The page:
La Casa update – New underwater pyramids

La Casa update – New underwater pyramids

History of La Casa

Bottles marking the entrance of La casa and underwater pyramids

After successfully constructing Roda Reef, Dive Timor Lorosae set about constructing their second artificial reef ‘La Casa’ in 2016 at the Eastern end of Tasi Tolu beach. Old retired scuba tanks were placed which make crevices for moray eels to hide. 

A chair frame and metal table are now covered in marine life.

Glass bottles which have now become almost unrecognisable due to the coral attached to them mark the entrance to the site. 

And a toilet which is now home to a large moray eel that lives in the bowl.

Underwater Pyramids

Pufferfish and chair la casa underwater pyramids Timor

It was looking a little bare so we decided to recycle some old sun tents that were broken and make underwater pyramid structures out of them as we had all seen this type of structure being successful in other countries.  To the pyramids we added off cuts of galvanized mesh donated by a local construction company Concept Construction, held on by metal wire. To make sure they were stable we used left over cement from a recently rendered wall and made the cement moulds from empty paint pots (from the same wall) so everything was recycled.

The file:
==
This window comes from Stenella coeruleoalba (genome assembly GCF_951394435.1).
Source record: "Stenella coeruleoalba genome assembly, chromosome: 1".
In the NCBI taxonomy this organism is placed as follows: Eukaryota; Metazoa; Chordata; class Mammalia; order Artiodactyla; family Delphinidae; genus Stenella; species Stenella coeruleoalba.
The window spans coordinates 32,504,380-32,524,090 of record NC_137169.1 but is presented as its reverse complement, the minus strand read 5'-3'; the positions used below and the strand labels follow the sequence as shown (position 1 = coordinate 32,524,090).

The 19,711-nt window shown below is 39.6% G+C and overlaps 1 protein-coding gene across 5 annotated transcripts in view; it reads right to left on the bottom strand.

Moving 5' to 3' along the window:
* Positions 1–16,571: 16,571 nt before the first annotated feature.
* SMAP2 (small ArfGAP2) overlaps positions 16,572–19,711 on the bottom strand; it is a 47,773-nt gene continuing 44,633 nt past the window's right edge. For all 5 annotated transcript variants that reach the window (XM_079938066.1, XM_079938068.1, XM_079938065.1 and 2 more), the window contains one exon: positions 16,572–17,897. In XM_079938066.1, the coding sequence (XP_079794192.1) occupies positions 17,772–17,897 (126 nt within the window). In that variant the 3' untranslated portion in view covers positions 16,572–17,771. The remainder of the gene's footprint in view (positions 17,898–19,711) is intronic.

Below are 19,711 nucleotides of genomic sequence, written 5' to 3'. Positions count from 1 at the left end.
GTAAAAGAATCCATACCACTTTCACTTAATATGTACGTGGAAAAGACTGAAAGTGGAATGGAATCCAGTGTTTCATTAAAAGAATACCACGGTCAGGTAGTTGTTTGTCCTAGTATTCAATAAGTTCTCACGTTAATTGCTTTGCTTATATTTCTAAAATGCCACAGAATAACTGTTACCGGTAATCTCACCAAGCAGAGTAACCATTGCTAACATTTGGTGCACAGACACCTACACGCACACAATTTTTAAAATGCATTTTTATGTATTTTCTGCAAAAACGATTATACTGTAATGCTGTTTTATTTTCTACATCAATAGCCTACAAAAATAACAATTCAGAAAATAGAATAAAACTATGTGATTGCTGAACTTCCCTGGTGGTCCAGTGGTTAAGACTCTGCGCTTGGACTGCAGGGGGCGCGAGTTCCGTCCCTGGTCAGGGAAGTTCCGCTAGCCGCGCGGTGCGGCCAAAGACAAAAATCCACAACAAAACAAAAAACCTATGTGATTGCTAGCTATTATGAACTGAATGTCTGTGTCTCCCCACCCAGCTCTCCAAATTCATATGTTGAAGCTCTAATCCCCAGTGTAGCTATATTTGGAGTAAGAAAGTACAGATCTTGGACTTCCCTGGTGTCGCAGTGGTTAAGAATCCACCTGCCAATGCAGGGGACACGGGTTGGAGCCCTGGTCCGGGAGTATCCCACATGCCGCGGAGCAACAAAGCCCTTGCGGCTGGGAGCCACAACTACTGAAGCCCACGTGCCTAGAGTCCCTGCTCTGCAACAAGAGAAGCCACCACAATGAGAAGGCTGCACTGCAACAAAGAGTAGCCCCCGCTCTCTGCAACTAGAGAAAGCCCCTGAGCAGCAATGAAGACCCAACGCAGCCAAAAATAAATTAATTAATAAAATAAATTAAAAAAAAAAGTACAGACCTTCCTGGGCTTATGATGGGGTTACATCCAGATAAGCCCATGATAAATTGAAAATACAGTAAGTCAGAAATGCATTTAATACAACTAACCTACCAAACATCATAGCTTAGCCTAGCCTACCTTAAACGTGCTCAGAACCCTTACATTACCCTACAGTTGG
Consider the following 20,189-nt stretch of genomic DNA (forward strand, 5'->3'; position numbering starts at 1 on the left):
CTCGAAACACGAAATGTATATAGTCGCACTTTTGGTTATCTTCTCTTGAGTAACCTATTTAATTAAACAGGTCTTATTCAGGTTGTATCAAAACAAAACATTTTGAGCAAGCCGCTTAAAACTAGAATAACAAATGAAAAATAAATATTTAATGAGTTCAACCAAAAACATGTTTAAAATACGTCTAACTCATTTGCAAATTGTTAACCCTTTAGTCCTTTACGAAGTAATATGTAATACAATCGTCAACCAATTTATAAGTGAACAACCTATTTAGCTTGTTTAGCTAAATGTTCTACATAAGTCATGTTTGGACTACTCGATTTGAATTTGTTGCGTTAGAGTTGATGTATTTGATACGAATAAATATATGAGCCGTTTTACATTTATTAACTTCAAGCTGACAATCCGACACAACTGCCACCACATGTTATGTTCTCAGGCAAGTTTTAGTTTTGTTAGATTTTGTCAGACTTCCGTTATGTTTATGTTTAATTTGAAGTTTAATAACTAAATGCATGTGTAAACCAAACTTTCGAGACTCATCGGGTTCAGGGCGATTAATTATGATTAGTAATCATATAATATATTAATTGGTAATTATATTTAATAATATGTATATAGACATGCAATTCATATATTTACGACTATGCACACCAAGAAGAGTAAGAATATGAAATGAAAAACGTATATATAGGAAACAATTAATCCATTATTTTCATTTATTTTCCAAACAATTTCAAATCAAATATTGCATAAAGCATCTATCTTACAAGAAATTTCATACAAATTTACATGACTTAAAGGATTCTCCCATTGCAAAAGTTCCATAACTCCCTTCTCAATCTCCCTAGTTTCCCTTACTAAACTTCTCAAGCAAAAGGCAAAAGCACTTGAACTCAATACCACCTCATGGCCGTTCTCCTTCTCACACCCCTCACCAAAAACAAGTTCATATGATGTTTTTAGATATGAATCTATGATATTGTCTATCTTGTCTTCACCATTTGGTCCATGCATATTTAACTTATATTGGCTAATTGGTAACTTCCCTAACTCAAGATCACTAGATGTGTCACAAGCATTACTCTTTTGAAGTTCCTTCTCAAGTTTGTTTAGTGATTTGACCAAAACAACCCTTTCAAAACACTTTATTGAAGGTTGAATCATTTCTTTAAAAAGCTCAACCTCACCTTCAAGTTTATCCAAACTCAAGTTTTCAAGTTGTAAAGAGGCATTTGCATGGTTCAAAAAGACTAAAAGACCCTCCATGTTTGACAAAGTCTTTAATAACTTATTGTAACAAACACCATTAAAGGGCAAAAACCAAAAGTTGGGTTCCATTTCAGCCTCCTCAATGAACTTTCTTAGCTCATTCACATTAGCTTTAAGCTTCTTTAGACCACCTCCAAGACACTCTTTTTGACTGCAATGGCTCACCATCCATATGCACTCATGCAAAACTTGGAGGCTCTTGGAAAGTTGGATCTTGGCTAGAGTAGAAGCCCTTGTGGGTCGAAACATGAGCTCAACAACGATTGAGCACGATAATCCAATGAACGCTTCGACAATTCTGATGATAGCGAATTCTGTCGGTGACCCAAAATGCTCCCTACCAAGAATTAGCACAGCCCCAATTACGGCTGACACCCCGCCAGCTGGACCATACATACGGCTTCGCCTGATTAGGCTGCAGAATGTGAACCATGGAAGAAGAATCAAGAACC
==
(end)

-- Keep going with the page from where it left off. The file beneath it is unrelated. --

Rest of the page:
Getting the pyramids placed underwater took some maneuvering by PADI Instructors Bailey and Marti, involving lift bags (here’s where the PADI search and recovery specialty comes in useful) but they successfully placed two on a bare sand patch, far from the sea grass which is a favourite place for the dugong to hang out.

The pyramids adopted

Batfish adopting the underwater pyramids

A week later Bailey and Marti put down another three pyramids and already the original two of the underwater pyramids had growth on them, one had a crinoid and they had become a hangout for a shoal of baby batfish.

A month from the original pyramid placements, we dived La Casa again and found more crinoids (feather stars), loads of batfish everywhere, and different species of pufferfish hanging out under them.  Nudibranches and shrimps and we also found a rarely seen rhinopias, much to our excitement.

The whole site is awesome for macro but one of the greatest visitors we get there is dugong.  When Bailey and Marti were placing the underwater pyramids, the dugong came and checked them out.  But don’t worry, the pyramids  are far enough away from the seagrass so as not to disturb it’s natural feeding ground.  That’s why we discourage any boats from dropping anchors as you never know what marine habitat is below you.

Rhinopius by BaileyDive Timor Lorosae has adopted La Casa as a dive site and will do regular dives against debris and monitoring. Check out for more details of how you can adopt a dive site as part of Project AWARE’s flagship citizen-science program.

Watch this space for more updates!

Rhinopias photo thanks to Bailey